The topic of international commercial courts or chambers was a trendy one a couple of years ago. It has been dropped to a large extent in academia – although, if I am not wrong, it will come up again in the form of a course at The Hague Academy in the next future. It remains important in practice.
On 1 November 2020, two Commercial Courts were inaugurated in Baden-Württemberg: one in Stuttgart, the other one in Mannheim. A dedicated website in German, English and French, provides information about their main features which, to the extent it is possible under German law, are cut to fit the specificities of cross-border disputes in the following commercial matters: disputes in connection with the acquisition of companies or shares of companies (both courts); disputes resulting from mutual commercial transactions with a value in dispute of at least € 2 million (both courts); corporate disputes (both courts); and disputes resulting from bank and financial transactions (Mannheim).
The website has definitely been designed with care and with the purpose to attract litigants; it may therefore be looked at as an example to be followed in other Länder. Hessen, where a Chamber for International Commercial Disputes at the Landgericht Frankfurt am Main was established already in 2018, opted for a much more sober model: no pictures, no colours, no links, most basic information in one sheet in German and English; possibly not the best-selling strategy. The same applies to Hamburg. This being said, relevant information is still lacking in the Baden-Wüttemberg site in comparison, for instance, with the NCC in Amsterdam.
Among the interesting features of the new courts, I would like to highlight that they are staffed with German judges: the system would not allow hiring foreigners as it happens in other courts for international commercial litigation, such as the DIFC Courts. However, all the judges in the Stuttgart and Mannheim commercial courts have been appointed in light of their expertise in commercial matters, and because (so the website) they will be able to conduct the proceedings in English if the litigants choose the option. Their academic background, former positions, command of a foreign language, excerpts of their cv regarding academic publications, as well as their age, have been made public on the website: a novelty in Germany, by all means. It is worth noticing that not all other international commercial courts provide information regarding their judges. A curiosity: those who make it include even personal data like whether married or not, and number of children; difficult not to wonder why.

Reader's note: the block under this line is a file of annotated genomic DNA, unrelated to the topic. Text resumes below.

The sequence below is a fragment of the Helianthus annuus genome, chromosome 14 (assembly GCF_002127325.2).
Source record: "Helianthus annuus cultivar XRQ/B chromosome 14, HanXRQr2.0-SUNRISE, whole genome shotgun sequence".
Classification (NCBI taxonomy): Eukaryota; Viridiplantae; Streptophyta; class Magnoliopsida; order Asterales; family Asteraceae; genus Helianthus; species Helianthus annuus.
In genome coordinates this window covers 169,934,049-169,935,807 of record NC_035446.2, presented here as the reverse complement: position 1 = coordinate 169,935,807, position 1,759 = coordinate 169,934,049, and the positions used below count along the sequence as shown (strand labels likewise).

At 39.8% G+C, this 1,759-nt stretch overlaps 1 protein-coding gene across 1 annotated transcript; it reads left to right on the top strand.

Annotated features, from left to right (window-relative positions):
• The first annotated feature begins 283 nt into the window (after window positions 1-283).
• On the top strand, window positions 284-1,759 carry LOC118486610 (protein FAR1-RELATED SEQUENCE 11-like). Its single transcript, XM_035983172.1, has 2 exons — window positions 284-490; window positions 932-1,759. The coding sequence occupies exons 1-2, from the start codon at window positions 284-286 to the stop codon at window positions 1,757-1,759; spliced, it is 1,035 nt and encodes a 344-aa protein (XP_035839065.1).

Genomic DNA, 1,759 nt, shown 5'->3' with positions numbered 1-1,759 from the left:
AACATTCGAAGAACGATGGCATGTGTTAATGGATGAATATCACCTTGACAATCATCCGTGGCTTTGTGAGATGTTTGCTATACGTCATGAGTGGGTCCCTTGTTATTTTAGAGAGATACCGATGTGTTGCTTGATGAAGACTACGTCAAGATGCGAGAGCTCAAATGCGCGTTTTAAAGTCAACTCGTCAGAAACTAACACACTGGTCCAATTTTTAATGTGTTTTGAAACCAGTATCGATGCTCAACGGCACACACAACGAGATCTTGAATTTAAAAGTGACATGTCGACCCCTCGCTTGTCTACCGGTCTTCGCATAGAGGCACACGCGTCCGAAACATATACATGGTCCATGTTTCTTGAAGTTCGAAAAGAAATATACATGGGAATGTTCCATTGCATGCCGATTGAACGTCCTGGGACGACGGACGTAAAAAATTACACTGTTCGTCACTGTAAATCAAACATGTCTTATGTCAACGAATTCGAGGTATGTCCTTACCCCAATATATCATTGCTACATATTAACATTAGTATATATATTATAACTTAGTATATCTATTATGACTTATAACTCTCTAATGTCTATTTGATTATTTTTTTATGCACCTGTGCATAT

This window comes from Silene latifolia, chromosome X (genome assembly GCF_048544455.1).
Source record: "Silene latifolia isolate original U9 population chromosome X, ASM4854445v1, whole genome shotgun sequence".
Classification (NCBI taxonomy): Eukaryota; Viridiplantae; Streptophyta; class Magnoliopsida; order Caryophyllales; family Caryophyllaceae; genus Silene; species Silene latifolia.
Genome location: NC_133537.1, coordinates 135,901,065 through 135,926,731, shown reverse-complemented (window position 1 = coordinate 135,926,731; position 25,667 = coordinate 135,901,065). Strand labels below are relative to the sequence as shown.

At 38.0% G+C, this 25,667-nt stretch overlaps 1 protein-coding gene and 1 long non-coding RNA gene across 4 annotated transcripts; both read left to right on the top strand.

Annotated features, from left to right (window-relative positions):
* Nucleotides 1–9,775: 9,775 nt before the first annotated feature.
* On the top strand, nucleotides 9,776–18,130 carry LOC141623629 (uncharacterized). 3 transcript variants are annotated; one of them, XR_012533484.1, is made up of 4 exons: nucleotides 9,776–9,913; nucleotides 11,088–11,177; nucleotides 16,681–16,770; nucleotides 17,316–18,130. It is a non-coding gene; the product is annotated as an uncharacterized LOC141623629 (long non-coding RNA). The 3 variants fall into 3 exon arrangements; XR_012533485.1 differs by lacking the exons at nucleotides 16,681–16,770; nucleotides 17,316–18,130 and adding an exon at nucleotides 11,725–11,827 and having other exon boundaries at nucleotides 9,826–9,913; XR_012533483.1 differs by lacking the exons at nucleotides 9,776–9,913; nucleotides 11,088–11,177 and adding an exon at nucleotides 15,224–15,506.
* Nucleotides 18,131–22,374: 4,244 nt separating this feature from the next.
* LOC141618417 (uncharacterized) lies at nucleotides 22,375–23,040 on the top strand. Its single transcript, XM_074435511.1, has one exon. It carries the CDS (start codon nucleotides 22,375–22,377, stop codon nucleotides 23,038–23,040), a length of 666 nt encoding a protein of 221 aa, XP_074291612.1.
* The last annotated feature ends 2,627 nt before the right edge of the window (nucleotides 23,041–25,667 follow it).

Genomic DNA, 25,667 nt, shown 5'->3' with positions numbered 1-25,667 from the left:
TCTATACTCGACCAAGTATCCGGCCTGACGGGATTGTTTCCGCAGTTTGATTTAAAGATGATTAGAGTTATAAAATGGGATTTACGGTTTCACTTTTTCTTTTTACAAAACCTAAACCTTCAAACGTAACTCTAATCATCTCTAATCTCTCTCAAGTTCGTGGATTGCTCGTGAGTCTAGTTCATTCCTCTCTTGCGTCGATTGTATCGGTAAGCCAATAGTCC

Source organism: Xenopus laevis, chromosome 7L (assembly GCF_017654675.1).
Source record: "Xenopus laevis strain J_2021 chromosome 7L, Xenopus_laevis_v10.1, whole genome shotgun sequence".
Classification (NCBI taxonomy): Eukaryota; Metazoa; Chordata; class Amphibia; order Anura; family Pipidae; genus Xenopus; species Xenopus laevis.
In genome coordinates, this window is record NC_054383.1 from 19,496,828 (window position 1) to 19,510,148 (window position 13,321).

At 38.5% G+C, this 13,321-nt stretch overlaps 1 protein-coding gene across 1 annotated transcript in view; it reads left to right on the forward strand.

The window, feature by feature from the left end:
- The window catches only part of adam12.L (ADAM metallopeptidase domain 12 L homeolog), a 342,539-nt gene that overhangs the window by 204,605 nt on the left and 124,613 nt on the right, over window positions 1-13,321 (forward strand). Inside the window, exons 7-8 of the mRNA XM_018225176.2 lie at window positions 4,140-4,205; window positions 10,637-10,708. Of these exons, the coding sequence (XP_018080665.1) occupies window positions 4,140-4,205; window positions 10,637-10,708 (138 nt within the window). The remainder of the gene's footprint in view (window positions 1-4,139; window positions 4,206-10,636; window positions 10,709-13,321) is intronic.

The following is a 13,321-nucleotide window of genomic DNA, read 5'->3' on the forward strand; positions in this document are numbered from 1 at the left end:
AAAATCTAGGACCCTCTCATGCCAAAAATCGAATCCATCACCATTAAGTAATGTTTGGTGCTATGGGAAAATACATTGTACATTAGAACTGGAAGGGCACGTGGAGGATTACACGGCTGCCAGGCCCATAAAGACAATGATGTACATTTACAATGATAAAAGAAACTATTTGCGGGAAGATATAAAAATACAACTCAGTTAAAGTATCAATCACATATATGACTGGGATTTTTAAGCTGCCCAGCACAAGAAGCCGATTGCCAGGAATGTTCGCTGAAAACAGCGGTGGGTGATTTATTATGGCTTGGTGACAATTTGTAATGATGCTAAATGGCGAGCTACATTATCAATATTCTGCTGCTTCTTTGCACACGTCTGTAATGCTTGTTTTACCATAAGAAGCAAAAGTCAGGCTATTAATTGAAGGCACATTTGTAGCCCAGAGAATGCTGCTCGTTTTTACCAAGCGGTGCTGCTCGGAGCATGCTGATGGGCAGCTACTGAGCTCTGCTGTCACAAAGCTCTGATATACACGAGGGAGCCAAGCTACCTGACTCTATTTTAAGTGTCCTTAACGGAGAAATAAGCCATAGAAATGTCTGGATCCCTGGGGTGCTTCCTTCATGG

On the language of the proceedings, in spite of the reference to a choice of English by the parties I am not sure it is possible to have the whole process, nor the decision, in English. In any event, documents in English can be used so that it is not necessary to obtain extensive translations of contractual documents or engage the services of interpreters.
It looks as if the new courts are better suited than the average German ones (at least, in pre-covid19 times) regarding the IT equipment in the courtrooms and the support staff: ‘Hearings can be held using state-of-the-art technology in both Stuttgart and Mannheim. The technical equipment includes modern video-conference technology and the latest presentation technology’.
On the conduct of the proceedings, the commercial courts of Bade-Württemberg will follow the common rules, but are willing to reinvent already existing faculties under German procedural law: regarding the length of the proceedings, it is acknowledged that speedy determination is of the essence, therefore a ‘case management conference’ is possible in order to structure the later stages of the proceedings. In addition, the parties may agree to limit the opportunities to file appeals by a mutual agreement not to seek legal remedies, even at the start of the proceedings; in this way, the dispute is to be decided quickly and conclusively in just one court. This possibility is highlighted in the website together with other features bringing to mind immediately the traditional disadvantages of arbitration: easy involvement of third parties, effective coercive measures and efficient enforcement. As it happens, the comparison is even explicit at some point: ‘Additionally, unlike arbitration tribunals, the courts can administer oaths or declarations in lieu of an oath’. In a similar vein, the indication to the court fees being moderate and capped when the value in dispute reaches € 30 million can be read as an indirect hint to the expensive costs of litigation in other countries (EU and non EU) with similar judicial bodies.
Should the parties not agree on excluding appeals, specialised appeal panels have been set up at the Stuttgart and Karlsruhe Higher Regional Courts, which are responsible for appeals and complaints against the decisions of the Stuttgart and Mannheim Chambers and also offer comparable advantages.
Finally, the Baden-Württemberg commercial court’s website refers to relevant systemic features of the German judiciary and legal system, in particular to compliance with the rule of law, the impartiality and independence of the judges: an added value not to be taken for granted any longer (let me refer you to this shocking, but also saddening editorial in Verfassungsblog).
NoA: Because of the federal order of the Federal Republic of Germany, the court system is also structured federally. Jurisdiction is exercised by federal courts and by the courts of the 16 federal states (Länder). The main workload of the administration of justice lies with the Länder. The decision to have specialized chambers or divisions devoted to cross-border commercial litigation lies with the Ministry of the respective Land.